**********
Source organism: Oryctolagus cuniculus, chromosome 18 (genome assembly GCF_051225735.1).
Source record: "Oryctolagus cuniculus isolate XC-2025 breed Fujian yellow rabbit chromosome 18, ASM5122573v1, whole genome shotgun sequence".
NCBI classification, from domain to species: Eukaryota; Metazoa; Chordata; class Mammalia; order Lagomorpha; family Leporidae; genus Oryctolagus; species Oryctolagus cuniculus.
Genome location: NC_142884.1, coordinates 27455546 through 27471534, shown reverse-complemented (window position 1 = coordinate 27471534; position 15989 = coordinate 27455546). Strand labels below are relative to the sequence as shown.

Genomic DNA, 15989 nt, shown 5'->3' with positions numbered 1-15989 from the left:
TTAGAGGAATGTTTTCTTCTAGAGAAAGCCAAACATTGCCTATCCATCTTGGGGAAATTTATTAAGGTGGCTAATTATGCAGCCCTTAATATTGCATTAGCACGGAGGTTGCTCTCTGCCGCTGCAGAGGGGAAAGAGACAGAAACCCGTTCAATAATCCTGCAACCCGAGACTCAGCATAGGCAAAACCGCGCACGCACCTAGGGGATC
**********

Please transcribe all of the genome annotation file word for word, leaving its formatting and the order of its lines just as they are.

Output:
Source organism: Oryctolagus cuniculus, chromosome 18 (genome assembly GCF_051225735.1).
Source record: "Oryctolagus cuniculus isolate XC-2025 breed Fujian yellow rabbit chromosome 18, ASM5122573v1, whole genome shotgun sequence".
NCBI classification, from domain to species: Eukaryota; Metazoa; Chordata; class Mammalia; order Lagomorpha; family Leporidae; genus Oryctolagus; species Oryctolagus cuniculus.
Genome location: NC_142884.1, coordinates 27455546 through 27471534, shown reverse-complemented (window position 1 = coordinate 27471534; position 15989 = coordinate 27455546). Strand labels below are relative to the sequence as shown.

Genomic DNA, 15989 nt, shown 5'->3' with positions numbered 1-15989 from the left:
TTAGAGGAATGTTTTCTTCTAGAGAAAGCCAAACATTGCCTATCCATCTTGGGGAAATTTATTAAGGTGGCTAATTATGCAGCCCTTAATATTGCATTAGCACGGAGGTTGCTCTCTGCCGCTGCAGAGGGGAAAGAGACAGAAACCCGTTCAATAATCCTGCAACCCGAGACTCAGCATAGGCAAAACCGCGCACGCACCTAGGGGATC